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Leading Off: Newly minted Lincoln singer rediscovered his passion by walking away from it
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LEADING OFF

Leading Off: Newly minted Lincoln singer rediscovered his passion by walking away from it

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Noah and Grace Deist

Noah and Grace Deist

Noah Deist was in crisis mode without knowing it, drowning in the success he was creating for himself.

In eight short months, his music was being listened to and viewed online by hundreds of thousands of people.

Heck, one song even attracted more than a million views, which he said took a while to wrap his arms around. 

Once he did, he was hooked.

"It was kind of like a drug," said the 21-year-old Deist. "Once you get that high, you keep trying to chase it, doing whatever you can to replicate it."

He found himself chasing the numbers, looking for the endorphins that come with the number of clicks, likes and views.

"I was going crazy with the numbers," he said. "I was looking everyday at how many followers I had. Everyday I was analyzing the numbers. That's all that mattered."

His numbers grew. His TikTok following ballooned to more than 130,000, which only boosted his numbers on Instagram, Spotify and YouTube. 

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But when his sole concern was protecting those numbers, he began to feel the pressure and, worse, was losing the creativity that attracted those followers to start with.

"Creating music and videos was becoming more of a chore and an obligation," he said. "What I was doing wasn't sustainable. … Overall, the mental health state that I was in wasn’t good.

"I wasn’t inspired anymore."

Give him credit for recognizing it, for understanding he needed to step away from the daily grind. Fortunately, life obliged him. It often does.

Over the next three months, Deist got married to Grace, his high school sweetheart. He drove to the East Coast and moved his belongings out of his parents' Virginia home and hauled them back to Lincoln, where Grace is a second-year law student at the University of Nebraska-Lincoln.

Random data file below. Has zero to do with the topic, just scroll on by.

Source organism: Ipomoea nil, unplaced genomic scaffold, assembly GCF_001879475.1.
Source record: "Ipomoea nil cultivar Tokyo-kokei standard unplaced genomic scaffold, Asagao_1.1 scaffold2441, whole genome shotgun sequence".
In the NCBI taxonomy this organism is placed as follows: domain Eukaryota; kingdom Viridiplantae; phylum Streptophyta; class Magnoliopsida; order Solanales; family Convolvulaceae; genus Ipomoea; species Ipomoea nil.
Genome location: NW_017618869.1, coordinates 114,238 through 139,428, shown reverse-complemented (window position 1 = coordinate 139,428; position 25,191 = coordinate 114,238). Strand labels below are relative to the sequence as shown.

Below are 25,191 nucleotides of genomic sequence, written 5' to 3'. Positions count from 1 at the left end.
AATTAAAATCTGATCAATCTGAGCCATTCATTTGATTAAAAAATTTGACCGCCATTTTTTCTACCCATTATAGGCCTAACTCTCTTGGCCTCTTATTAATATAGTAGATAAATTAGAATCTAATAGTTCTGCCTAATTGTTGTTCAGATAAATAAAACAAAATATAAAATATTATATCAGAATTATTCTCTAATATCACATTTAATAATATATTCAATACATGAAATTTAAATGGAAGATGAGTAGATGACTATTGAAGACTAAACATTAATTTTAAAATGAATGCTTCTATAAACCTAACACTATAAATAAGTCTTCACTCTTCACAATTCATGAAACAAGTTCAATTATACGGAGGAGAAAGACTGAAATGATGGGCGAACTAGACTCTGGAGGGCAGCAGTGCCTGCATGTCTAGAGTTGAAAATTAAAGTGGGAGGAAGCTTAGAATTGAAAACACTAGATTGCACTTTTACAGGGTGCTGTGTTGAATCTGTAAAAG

He also took a job in the marketing department at Nebraska Wesleyan University and spent his time acclimating himself to the new surroundings, while writing songs that he calls the best he's ever created.

Just like that, his batteries were recharged. His passion was reignited.

His latest song -- called "Pandemic" -- isn't what you might think. Yes, it was written in the midst of the global shutdown that has caused way too much hardship, but the pandemic he sings about is the one created by the personal online demons he overcame.

"PANDEMIC" is available on all platforms https://smarturl.it/pandemicbynoahdeist

Website: https://www.noahdeist.com

Instagram: https://www.instagram.com/noah_deist

Facebook: https://www.facebook.com/noahdeistmusic

TikTok: https://www.tiktok.com/@noah_deist?

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Cinematography by: Dewy Films

Website: https://www.dewyfilms.com

Facebook: https://www.facebook.com/DewyFilms

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Light Design and Atheistic's by: Calvin Bader

Instagram: https://www.instagram.com/calvinbader/

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Directed and Edited by Noah Deist

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Special thanks to all performers:

Piano: Ray Badudu

Bass: Alex Priore

Drums: Austin Van Bockern

Acoustic Guitar: Nick Hembrough

Trumpet: Jade Wolgen

Trombone: Joesph Kamstra

Saxophone: Nick Schnell

"That’s kind of what the song is about," he said. "I call it 'Pandemic' because while this was happening, while I was going through this crisis of not feeling inspired, the whole world was going through a pandemic."

He's not alone in those struggles. In this age of the social media, there are too many people who draw their self-worth from the opinions of complete strangers. Their confidence and self-esteem can be compromised -- completely shattered -- with a single negative tweet or post. Online bullying has reached out-of-control levels.

He figured a way out. All it took was taking his eyes off the computer screen for a bit to see his reality -- a life that was blossoming with love, new opportunities and new surroundings.

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The new song features a full horn section. Its genesis began during his final semester at Dordt University in Sioux Center, Iowa, where part of his senior project included creating and producing a song.

"I wanted to push myself and record something that was a little different," said Deist, who played drums and performed vocals on the song while directing the musicians, who included a French horn, trombone and saxophone. "It was a lot of fun to make."

That's what matters most. The fun and excitement that music -- and the making of it -- has always provided is back. 

"Right now, I can’t wait to go home and record a new cover," he said. "It’s like I am actually excited about it again. Releasing that song is exciting. It didn’t feel like something I had to do. It was something new and fresh.

"It was something I wanted to do."

Leading Off: Wherever it came from, Lincoln High senior has some musical talent

Reach the writer at 402-473-7391 or psangimino@journalstar.com.

On Twitter @psangimino

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